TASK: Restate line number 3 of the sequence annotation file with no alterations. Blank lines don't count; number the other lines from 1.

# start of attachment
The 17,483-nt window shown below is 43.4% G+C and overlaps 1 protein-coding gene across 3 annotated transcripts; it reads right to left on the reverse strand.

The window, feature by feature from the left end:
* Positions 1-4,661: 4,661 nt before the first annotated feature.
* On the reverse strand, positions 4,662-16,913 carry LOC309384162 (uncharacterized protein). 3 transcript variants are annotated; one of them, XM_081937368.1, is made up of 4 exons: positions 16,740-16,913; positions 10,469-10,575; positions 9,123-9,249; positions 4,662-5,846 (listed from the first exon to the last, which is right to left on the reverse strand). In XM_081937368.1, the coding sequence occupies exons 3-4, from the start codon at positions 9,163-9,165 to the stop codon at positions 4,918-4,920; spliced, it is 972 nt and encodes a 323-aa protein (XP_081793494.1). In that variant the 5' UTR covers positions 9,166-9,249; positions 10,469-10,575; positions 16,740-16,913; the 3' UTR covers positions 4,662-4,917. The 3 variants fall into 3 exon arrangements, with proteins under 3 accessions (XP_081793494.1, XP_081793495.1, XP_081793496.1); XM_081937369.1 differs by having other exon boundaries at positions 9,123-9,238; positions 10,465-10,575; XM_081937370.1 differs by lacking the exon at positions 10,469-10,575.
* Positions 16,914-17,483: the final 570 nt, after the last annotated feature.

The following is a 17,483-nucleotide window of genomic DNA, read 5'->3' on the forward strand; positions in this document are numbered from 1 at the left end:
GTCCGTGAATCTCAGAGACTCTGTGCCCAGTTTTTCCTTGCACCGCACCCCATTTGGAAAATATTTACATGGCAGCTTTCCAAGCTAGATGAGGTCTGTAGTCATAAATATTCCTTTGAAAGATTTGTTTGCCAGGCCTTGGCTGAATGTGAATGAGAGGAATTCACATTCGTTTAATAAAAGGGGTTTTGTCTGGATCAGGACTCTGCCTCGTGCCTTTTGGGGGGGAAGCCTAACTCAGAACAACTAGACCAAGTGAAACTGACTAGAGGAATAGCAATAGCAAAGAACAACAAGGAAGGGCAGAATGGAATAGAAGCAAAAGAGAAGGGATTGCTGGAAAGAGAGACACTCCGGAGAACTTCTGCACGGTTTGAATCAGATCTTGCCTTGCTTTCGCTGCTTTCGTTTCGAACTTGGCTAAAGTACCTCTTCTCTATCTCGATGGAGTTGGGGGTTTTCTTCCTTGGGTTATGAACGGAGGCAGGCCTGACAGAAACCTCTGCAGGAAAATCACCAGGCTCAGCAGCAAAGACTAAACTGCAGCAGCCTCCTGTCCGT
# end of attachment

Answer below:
* Positions 1-4,661: 4,661 nt before the first annotated feature.